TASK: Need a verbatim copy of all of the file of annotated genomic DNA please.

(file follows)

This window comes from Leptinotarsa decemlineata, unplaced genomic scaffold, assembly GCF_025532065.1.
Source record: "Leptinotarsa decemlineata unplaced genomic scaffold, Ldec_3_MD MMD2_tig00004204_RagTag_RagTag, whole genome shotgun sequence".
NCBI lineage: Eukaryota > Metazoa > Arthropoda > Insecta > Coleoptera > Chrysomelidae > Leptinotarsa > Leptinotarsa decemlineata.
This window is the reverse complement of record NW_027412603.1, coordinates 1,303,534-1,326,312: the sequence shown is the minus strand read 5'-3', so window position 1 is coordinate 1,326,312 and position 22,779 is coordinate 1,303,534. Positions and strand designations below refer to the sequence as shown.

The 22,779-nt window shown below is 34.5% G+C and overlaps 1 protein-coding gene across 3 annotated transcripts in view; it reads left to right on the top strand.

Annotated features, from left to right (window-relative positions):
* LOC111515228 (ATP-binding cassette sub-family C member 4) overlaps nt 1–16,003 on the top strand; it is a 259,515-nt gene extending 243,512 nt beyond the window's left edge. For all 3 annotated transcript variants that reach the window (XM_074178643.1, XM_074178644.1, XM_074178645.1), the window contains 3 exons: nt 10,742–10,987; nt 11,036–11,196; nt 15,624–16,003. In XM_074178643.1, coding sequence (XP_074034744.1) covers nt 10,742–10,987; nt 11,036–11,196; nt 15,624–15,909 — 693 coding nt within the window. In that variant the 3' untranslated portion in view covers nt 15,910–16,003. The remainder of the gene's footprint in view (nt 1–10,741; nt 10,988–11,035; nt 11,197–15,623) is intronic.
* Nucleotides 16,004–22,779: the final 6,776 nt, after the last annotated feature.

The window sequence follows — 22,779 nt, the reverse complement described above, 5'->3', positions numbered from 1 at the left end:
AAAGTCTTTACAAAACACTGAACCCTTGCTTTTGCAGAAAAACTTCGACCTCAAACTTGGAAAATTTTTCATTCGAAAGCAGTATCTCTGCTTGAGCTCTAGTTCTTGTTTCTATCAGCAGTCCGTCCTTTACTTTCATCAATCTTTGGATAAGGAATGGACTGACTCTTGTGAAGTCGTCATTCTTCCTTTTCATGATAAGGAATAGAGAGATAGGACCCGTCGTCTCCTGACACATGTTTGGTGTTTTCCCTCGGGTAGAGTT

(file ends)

This window comes from Leptinotarsa decemlineata, unplaced genomic scaffold, assembly GCF_025532065.1.
Source record: "Leptinotarsa decemlineata unplaced genomic scaffold, Ldec_3_MD MMD2_tig00004204_RagTag_RagTag, whole genome shotgun sequence".
NCBI lineage: Eukaryota > Metazoa > Arthropoda > Insecta > Coleoptera > Chrysomelidae > Leptinotarsa > Leptinotarsa decemlineata.
This window is the reverse complement of record NW_027412603.1, coordinates 1,303,534-1,326,312: the sequence shown is the minus strand read 5'-3', so window position 1 is coordinate 1,326,312 and position 22,779 is coordinate 1,303,534. Positions and strand designations below refer to the sequence as shown.

The 22,779-nt window shown below is 34.5% G+C and overlaps 1 protein-coding gene across 3 annotated transcripts in view; it reads left to right on the top strand.

Annotated features, from left to right (window-relative positions):
* LOC111515228 (ATP-binding cassette sub-family C member 4) overlaps nt 1–16,003 on the top strand; it is a 259,515-nt gene extending 243,512 nt beyond the window's left edge. For all 3 annotated transcript variants that reach the window (XM_074178643.1, XM_074178644.1, XM_074178645.1), the window contains 3 exons: nt 10,742–10,987; nt 11,036–11,196; nt 15,624–16,003. In XM_074178643.1, coding sequence (XP_074034744.1) covers nt 10,742–10,987; nt 11,036–11,196; nt 15,624–15,909 — 693 coding nt within the window. In that variant the 3' untranslated portion in view covers nt 15,910–16,003. The remainder of the gene's footprint in view (nt 1–10,741; nt 10,988–11,035; nt 11,197–15,623) is intronic.
* Nucleotides 16,004–22,779: the final 6,776 nt, after the last annotated feature.

The window sequence follows — 22,779 nt, the reverse complement described above, 5'->3', positions numbered from 1 at the left end:
AAAGTCTTTACAAAACACTGAACCCTTGCTTTTGCAGAAAAACTTCGACCTCAAACTTGGAAAATTTTTCATTCGAAAGCAGTATCTCTGCTTGAGCTCTAGTTCTTGTTTCTATCAGCAGTCCGTCCTTTACTTTCATCAATCTTTGGATAAGGAATGGACTGACTCTTGTGAAGTCGTCATTCTTCCTTTTCATGATAAGGAATAGAGAGATAGGACCCGTCGTCTCCTGACACATGTTTGGTGTTTTCCCTCGGGTAGAGTT